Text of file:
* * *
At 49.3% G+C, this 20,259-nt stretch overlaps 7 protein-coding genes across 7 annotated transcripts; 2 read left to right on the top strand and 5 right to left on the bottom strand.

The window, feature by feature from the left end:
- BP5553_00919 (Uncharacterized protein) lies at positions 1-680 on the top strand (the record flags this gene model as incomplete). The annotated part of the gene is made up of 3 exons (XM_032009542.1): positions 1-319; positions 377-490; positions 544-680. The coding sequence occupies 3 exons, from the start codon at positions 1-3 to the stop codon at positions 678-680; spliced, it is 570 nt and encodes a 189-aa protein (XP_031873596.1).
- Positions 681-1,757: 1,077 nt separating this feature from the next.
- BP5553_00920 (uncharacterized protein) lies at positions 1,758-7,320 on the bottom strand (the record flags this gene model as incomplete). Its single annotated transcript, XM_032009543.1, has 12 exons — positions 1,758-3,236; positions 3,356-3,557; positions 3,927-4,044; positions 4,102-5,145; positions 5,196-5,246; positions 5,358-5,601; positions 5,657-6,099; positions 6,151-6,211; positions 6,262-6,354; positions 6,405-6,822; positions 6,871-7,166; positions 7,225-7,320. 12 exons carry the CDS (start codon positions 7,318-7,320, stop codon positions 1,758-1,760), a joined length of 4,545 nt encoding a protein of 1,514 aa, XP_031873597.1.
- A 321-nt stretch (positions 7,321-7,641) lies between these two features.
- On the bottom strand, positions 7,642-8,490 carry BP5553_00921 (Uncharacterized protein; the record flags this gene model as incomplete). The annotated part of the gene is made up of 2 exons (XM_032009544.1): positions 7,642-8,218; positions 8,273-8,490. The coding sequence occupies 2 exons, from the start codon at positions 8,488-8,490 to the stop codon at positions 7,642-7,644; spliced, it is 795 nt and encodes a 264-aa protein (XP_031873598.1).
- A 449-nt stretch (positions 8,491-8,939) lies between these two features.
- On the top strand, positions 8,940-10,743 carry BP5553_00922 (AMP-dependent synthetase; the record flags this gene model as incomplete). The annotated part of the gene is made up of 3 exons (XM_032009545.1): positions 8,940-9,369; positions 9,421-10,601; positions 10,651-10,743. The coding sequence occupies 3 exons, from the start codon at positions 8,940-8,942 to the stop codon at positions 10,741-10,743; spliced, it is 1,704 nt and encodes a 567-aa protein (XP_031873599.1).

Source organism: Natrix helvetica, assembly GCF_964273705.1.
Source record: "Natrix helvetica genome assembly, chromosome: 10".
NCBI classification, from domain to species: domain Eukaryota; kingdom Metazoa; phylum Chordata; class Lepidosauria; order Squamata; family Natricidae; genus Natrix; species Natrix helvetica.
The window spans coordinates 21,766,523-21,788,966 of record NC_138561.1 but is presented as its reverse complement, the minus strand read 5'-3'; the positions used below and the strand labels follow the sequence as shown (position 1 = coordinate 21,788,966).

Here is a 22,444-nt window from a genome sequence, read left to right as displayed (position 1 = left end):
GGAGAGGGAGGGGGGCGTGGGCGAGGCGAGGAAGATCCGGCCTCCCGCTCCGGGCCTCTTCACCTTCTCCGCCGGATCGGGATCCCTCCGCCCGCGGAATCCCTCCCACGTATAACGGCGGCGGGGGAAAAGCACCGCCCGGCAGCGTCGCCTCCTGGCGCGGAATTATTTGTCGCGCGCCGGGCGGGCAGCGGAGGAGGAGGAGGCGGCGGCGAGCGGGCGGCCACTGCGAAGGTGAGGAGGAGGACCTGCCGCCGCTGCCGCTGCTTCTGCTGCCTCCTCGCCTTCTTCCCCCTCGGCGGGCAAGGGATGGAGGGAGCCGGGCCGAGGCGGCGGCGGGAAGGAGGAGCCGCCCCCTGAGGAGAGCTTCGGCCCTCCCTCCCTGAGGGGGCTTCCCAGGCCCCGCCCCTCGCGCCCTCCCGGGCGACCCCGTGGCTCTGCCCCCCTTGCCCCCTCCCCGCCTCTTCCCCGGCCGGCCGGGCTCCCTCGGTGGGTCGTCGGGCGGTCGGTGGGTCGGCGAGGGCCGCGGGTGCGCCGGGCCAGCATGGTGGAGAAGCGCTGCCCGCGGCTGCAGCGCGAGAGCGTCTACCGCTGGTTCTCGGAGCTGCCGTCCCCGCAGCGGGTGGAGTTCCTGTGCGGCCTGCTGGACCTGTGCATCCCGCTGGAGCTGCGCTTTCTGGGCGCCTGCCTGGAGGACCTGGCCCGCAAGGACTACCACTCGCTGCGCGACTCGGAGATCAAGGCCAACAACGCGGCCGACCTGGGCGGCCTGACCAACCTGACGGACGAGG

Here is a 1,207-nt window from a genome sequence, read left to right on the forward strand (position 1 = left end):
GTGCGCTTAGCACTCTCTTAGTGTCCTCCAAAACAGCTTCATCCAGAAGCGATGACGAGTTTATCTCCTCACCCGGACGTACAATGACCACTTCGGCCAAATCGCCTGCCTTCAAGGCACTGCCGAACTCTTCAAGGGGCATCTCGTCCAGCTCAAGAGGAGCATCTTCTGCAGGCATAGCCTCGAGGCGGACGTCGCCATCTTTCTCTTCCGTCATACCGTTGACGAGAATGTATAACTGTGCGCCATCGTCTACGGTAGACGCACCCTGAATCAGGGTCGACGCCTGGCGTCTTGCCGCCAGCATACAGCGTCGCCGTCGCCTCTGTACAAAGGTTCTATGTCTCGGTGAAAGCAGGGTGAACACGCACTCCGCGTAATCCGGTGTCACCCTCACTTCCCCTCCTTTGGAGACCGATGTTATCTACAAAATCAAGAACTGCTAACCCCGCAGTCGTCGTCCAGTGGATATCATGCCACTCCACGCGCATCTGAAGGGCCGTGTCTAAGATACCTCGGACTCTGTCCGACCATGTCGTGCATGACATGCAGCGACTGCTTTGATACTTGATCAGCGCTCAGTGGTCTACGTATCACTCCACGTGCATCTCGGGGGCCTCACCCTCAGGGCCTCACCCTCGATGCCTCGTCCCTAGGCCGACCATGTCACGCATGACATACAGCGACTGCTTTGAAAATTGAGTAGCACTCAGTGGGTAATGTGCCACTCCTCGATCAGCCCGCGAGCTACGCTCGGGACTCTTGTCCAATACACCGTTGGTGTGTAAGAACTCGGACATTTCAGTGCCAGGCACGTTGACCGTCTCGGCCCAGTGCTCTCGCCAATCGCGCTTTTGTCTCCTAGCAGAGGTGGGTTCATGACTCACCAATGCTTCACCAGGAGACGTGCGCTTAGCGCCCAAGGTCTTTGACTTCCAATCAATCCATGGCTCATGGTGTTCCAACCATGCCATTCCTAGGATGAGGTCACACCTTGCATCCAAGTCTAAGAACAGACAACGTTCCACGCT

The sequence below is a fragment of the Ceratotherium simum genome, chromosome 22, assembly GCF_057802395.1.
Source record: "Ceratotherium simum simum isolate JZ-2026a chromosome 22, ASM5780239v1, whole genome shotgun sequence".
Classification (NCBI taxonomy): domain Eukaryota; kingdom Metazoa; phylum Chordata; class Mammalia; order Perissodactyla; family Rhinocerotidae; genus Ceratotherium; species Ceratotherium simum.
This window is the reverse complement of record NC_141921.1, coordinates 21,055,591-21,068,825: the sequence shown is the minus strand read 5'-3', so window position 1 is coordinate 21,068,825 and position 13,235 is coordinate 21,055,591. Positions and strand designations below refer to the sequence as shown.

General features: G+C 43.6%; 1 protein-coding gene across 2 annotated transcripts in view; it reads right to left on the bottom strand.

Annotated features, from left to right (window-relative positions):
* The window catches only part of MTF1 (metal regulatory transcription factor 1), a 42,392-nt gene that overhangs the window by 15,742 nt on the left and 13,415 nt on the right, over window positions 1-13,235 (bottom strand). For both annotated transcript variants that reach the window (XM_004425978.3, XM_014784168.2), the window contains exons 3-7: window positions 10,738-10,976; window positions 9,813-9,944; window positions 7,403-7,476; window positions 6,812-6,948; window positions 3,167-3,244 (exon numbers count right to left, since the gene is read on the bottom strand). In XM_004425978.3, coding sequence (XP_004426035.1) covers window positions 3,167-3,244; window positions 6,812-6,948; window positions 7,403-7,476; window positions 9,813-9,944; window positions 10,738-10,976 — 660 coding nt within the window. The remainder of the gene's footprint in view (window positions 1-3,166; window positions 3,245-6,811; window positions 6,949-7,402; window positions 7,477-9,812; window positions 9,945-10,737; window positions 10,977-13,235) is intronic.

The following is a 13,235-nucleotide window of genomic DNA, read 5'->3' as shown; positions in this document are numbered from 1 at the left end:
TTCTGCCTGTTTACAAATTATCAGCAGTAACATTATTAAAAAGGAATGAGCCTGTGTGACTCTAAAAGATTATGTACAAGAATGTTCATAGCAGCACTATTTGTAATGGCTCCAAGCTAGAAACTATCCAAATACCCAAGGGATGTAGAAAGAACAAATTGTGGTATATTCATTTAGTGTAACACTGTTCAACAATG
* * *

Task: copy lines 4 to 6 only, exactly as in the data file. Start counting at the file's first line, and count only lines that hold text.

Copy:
- Positions 681-1,757: 1,077 nt separating this feature from the next.
- BP5553_00920 (uncharacterized protein) lies at positions 1,758-7,320 on the bottom strand (the record flags this gene model as incomplete). Its single annotated transcript, XM_032009543.1, has 12 exons — positions 1,758-3,236; positions 3,356-3,557; positions 3,927-4,044; positions 4,102-5,145; positions 5,196-5,246; positions 5,358-5,601; positions 5,657-6,099; positions 6,151-6,211; positions 6,262-6,354; positions 6,405-6,822; positions 6,871-7,166; positions 7,225-7,320. 12 exons carry the CDS (start codon positions 7,318-7,320, stop codon positions 1,758-1,760), a joined length of 4,545 nt encoding a protein of 1,514 aa, XP_031873597.1.
- A 321-nt stretch (positions 7,321-7,641) lies between these two features.